‘Sommer’s existentialism is one of the best and most articulate voices of middle age angst ever.’ –Richard English, novelist and Visiting Lecturer, Brunel University London.

The book will be launched at Collected Works Bookshop in Melbourne on 1 July. Details to follow. If you’re free, come along.

I hope you enjoy reading The Crystal Ballroom: stories of love and loss in the singles dance scene. I’m very excited that My Year With Sammy and The Crystal Ballroom are out there in the public arena – thrilled that my work has finally made it out into the world after all these years.

10 Topics to Warm Up the Writing Muscle

close up of pen clasped in writers hand over notebook on her denim lap

Sometimes we sit at our desks to write and can’t think of anything to write about.  We face the blank page.  We sit there until blood pours from our foreheads, as one famous author was heard to say.

Making a list can be good.  It makes you start noticing material for writing in your daily life, and your writing comes out of a relationship with your life in all its richness.

10 ideas for writing practice:

  • Begin with “I don’t remember”. If you get stumped, just repeat the words “I don’t remember” on the page again and keep going.
  • Tell about sound as it arises. Be aware of sounds from all directions as they arise:  sounds near, sounds far, sounds in front, behind, to the side, above or below.  Notice any spaces between sounds.
  • Tell me about last evening. Dinner, sitting on the couch, preparing for bed.  Be as detailed as you can.  Take your time to locate the specifics and relive your evening on the page.
  • Tell me what boredom feels like.
  • See in your mind a place you’ve always loved. Visualise the colours, the sounds, the smells, the tastes.
  • Write about “saying goodbye”. Tackle it any way you like.  Write about your marriage breakup, leaving home, the death of a loved one.
  • What was your first job?
  • Write about the most scared you’ve ever been.
  • Write in cafes. Write what is going on around you.
  • Describe a parent or a child.
  • Some people have a jar full of words written on pieces of paper and select one piece of paper at random each day and write from that.  Others use a line of a poem to start them off.  Then every time they get stuck they rewrite that line and keep going.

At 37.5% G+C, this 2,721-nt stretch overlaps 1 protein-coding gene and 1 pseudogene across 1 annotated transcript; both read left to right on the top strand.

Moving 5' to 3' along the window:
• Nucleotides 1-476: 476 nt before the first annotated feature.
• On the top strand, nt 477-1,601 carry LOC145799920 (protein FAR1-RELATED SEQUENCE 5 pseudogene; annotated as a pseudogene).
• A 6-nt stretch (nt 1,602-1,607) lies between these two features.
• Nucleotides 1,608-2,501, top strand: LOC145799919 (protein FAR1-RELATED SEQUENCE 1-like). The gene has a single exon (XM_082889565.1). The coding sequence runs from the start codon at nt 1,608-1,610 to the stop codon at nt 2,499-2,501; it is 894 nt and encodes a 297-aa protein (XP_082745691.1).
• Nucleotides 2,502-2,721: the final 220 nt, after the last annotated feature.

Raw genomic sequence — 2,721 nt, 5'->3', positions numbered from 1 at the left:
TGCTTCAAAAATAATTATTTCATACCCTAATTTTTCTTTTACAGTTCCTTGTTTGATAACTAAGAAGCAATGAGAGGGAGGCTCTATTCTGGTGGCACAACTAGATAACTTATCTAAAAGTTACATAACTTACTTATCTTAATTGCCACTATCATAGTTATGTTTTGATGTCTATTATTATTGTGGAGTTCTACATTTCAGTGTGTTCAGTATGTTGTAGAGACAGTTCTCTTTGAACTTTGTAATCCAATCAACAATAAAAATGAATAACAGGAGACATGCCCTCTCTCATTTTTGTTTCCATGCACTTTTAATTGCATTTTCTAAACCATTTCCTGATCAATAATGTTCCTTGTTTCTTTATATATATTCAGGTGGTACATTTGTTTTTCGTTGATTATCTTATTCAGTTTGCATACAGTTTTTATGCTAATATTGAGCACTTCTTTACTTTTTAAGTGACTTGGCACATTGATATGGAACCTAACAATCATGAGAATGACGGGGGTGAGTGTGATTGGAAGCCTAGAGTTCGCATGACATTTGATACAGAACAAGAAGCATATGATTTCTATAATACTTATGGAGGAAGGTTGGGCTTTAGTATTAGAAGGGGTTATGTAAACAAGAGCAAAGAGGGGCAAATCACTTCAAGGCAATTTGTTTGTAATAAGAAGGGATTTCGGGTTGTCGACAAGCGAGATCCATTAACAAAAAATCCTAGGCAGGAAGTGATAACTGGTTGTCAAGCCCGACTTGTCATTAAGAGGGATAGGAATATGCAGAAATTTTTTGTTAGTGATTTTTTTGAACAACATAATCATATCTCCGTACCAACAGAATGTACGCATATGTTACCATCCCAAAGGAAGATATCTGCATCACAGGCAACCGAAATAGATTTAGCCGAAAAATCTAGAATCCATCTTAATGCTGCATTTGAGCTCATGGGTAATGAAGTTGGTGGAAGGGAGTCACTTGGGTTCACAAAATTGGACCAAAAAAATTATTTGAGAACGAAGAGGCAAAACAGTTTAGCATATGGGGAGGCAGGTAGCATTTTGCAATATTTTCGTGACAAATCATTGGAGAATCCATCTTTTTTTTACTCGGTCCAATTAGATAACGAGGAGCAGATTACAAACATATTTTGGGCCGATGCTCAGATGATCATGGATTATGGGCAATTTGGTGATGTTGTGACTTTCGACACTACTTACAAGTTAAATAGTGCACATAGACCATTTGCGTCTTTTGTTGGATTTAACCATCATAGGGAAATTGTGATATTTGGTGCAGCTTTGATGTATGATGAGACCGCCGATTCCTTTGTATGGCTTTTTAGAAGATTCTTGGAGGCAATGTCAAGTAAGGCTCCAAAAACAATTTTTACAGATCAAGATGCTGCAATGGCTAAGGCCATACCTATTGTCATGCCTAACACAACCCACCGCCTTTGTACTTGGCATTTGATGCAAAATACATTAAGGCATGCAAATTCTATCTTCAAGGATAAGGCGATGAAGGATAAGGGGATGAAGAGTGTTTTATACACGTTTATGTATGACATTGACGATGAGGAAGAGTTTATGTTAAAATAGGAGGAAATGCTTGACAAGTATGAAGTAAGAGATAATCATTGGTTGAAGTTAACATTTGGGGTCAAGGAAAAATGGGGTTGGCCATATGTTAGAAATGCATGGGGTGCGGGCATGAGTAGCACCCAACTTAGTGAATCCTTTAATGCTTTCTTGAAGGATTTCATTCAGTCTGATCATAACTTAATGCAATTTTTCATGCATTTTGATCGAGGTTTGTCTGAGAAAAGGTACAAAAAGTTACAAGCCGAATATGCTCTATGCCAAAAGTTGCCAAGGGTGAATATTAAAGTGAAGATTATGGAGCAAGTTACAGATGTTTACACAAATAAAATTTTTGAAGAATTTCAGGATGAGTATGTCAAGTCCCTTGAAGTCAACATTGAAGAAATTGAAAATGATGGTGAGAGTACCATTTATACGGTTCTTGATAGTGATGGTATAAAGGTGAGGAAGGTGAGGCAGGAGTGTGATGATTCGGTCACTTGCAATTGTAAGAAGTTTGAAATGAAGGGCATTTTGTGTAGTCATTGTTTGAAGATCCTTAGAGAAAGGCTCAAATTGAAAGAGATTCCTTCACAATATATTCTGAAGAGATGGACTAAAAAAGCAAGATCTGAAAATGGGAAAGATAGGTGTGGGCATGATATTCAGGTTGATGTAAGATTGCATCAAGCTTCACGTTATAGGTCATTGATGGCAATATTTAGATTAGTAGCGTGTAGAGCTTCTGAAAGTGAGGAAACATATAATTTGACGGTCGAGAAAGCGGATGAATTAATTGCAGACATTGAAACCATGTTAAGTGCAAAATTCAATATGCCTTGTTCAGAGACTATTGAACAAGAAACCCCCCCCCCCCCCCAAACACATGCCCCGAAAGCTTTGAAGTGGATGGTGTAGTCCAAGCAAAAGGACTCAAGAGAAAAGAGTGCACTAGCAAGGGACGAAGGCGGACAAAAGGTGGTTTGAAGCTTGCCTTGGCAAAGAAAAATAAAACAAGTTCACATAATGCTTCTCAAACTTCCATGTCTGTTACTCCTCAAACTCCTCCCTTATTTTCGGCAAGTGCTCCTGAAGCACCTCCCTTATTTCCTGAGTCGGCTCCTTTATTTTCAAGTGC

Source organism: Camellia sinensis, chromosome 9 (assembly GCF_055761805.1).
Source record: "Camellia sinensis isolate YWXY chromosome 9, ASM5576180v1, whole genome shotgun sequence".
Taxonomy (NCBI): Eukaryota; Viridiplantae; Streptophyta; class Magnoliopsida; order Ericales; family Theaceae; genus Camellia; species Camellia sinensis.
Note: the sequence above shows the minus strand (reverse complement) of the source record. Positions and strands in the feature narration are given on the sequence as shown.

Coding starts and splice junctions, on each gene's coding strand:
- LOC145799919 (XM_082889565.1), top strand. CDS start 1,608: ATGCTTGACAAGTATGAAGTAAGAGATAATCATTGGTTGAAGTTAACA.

Be honest.  Cut through the crap and get to the real heart of things.

Zen Buddhist, psychotherapist, writer and teacher, Gail Sher in her book One Continuous Mistake says the solution for her came via haiku (short unrhymed Japanese poems capturing the essence of a moment).

 “For several years I wrote one haiku a day and then spent hours polishing those I had written on previous days.  This tiny step proved increasingly satisfying,” Gail Sher.

She said it gradually dawned on her that it was not the haiku but the “one per day.”  Without even knowing it, she had developed a “practice.”  Every day, no matter what, she wrote one haiku.  In her mind she became the person who writes “a haiku a day.”  And that was the beginning of knowing who she was.

Gail Sher suggests writing on the same subject every day for two weeks.

“Revisiting the same subject day after day will force you to exhaust stale, inauthentic, spurious thought patterns and dare you to enter places of subtler, more ‘fringe’ knowing,” Gail Sher.

She writes in One Continuous Mistake that the Four Noble Truths for writers are:

  1. Writers write.
  2. Writing is a process.
  3. You don’t know what your writing will be until the end of the process.
  4. If writing is your practice, the only way to fail is to not write.

So start coming up with your own list of ideas for practice writing.  Life happening around us is good grist-for-the-mill.

Header image:  Creative Commons

‘Painstaking Progress’ revisited

 

sunset over the ocean

‘Painstaking Progress’ is another of my stories, like ‘Art and the Mermaid’, that was first published in Quadrant Magazine. It shows the difficulties of the writing process for the narrator as she tries to make sense of  her family history and agonizes about the relationship with her young lover.

Painstaking Progress

by Libby Sommer